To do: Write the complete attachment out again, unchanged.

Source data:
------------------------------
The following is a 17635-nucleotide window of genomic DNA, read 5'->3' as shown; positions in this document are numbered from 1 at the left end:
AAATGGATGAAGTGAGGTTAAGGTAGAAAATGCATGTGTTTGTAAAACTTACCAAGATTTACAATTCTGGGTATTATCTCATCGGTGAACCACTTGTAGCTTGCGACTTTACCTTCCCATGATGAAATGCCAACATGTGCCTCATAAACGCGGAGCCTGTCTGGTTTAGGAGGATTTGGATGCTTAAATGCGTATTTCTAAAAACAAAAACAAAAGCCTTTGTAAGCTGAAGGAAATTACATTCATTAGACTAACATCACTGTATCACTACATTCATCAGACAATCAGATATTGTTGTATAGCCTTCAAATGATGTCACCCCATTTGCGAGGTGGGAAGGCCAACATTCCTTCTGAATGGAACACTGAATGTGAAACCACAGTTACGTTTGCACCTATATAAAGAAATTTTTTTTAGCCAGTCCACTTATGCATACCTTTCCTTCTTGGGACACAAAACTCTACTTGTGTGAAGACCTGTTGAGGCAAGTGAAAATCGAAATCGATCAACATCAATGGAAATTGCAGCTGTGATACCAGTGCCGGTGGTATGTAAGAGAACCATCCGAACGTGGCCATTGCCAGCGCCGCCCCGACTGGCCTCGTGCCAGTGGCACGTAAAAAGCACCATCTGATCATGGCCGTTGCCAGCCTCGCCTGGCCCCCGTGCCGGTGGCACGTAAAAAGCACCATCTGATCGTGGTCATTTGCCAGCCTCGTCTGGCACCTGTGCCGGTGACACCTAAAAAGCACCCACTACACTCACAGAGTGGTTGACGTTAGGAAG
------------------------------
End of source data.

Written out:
The following is a 17635-nucleotide window of genomic DNA, read 5'->3' as shown; positions in this document are numbered from 1 at the left end:
AAATGGATGAAGTGAGGTTAAGGTAGAAAATGCATGTGTTTGTAAAACTTACCAAGATTTACAATTCTGGGTATTATCTCATCGGTGAACCACTTGTAGCTTGCGACTTTACCTTCCCATGATGAAATGCCAACATGTGCCTCATAAACGCGGAGCCTGTCTGGTTTAGGAGGATTTGGATGCTTAAATGCGTATTTCTAAAAACAAAAACAAAAGCCTTTGTAAGCTGAAGGAAATTACATTCATTAGACTAACATCACTGTATCACTACATTCATCAGACAATCAGATATTGTTGTATAGCCTTCAAATGATGTCACCCCATTTGCGAGGTGGGAAGGCCAACATTCCTTCTGAATGGAACACTGAATGTGAAACCACAGTTACGTTTGCACCTATATAAAGAAATTTTTTTTAGCCAGTCCACTTATGCATACCTTTCCTTCTTGGGACACAAAACTCTACTTGTGTGAAGACCTGTTGAGGCAAGTGAAAATCGAAATCGATCAACATCAATGGAAATTGCAGCTGTGATACCAGTGCCGGTGGTATGTAAGAGAACCATCCGAACGTGGCCATTGCCAGCGCCGCCCCGACTGGCCTCGTGCCAGTGGCACGTAAAAAGCACCATCTGATCATGGCCGTTGCCAGCCTCGCCTGGCCCCCGTGCCGGTGGCACGTAAAAAGCACCATCTGATCGTGGTCATTTGCCAGCCTCGTCTGGCACCTGTGCCGGTGACACCTAAAAAGCACCCACTACACTCACAGAGTGGTTGACGTTAGGAAG